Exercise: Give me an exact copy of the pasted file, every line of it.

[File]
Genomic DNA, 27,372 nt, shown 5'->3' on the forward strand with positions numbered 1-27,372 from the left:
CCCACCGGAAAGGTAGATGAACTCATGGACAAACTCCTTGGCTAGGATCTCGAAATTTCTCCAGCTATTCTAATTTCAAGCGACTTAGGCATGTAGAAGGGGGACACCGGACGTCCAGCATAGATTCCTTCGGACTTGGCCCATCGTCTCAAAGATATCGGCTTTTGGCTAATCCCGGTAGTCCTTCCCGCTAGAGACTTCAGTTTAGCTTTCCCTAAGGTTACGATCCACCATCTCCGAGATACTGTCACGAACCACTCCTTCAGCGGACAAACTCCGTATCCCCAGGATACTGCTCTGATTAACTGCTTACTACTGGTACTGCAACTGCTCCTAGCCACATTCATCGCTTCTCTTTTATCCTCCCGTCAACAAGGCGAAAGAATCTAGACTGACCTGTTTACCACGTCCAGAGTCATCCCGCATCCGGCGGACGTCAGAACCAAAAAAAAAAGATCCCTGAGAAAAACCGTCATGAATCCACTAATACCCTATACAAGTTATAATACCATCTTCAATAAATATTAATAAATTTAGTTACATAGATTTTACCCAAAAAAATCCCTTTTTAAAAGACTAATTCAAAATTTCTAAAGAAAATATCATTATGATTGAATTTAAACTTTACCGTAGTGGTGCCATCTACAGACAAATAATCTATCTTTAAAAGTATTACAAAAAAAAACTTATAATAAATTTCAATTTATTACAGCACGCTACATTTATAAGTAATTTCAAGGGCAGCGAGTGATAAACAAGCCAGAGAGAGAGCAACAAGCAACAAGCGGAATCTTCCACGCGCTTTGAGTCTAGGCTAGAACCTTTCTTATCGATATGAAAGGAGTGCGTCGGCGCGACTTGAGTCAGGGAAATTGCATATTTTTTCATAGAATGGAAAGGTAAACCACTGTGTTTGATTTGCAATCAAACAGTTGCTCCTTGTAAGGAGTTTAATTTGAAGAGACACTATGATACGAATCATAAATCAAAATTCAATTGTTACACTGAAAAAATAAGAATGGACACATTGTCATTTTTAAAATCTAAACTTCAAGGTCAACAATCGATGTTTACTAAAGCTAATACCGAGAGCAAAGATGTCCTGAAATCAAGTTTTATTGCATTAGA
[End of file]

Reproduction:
Genomic DNA, 27,372 nt, shown 5'->3' on the forward strand with positions numbered 1-27,372 from the left:
CCCACCGGAAAGGTAGATGAACTCATGGACAAACTCCTTGGCTAGGATCTCGAAATTTCTCCAGCTATTCTAATTTCAAGCGACTTAGGCATGTAGAAGGGGGACACCGGACGTCCAGCATAGATTCCTTCGGACTTGGCCCATCGTCTCAAAGATATCGGCTTTTGGCTAATCCCGGTAGTCCTTCCCGCTAGAGACTTCAGTTTAGCTTTCCCTAAGGTTACGATCCACCATCTCCGAGATACTGTCACGAACCACTCCTTCAGCGGACAAACTCCGTATCCCCAGGATACTGCTCTGATTAACTGCTTACTACTGGTACTGCAACTGCTCCTAGCCACATTCATCGCTTCTCTTTTATCCTCCCGTCAACAAGGCGAAAGAATCTAGACTGACCTGTTTACCACGTCCAGAGTCATCCCGCATCCGGCGGACGTCAGAACCAAAAAAAAAAGATCCCTGAGAAAAACCGTCATGAATCCACTAATACCCTATACAAGTTATAATACCATCTTCAATAAATATTAATAAATTTAGTTACATAGATTTTACCCAAAAAAATCCCTTTTTAAAAGACTAATTCAAAATTTCTAAAGAAAATATCATTATGATTGAATTTAAACTTTACCGTAGTGGTGCCATCTACAGACAAATAATCTATCTTTAAAAGTATTACAAAAAAAAACTTATAATAAATTTCAATTTATTACAGCACGCTACATTTATAAGTAATTTCAAGGGCAGCGAGTGATAAACAAGCCAGAGAGAGAGCAACAAGCAACAAGCGGAATCTTCCACGCGCTTTGAGTCTAGGCTAGAACCTTTCTTATCGATATGAAAGGAGTGCGTCGGCGCGACTTGAGTCAGGGAAATTGCATATTTTTTCATAGAATGGAAAGGTAAACCACTGTGTTTGATTTGCAATCAAACAGTTGCTCCTTGTAAGGAGTTTAATTTGAAGAGACACTATGATACGAATCATAAATCAAAATTCAATTGTTACACTGAAAAAATAAGAATGGACACATTGTCATTTTTAAAATCTAAACTTCAAGGTCAACAATCGATGTTTACTAAAGCTAATACCGAGAGCAAAGATGTCCTGAAATCAAGTTTTATTGCATTAGA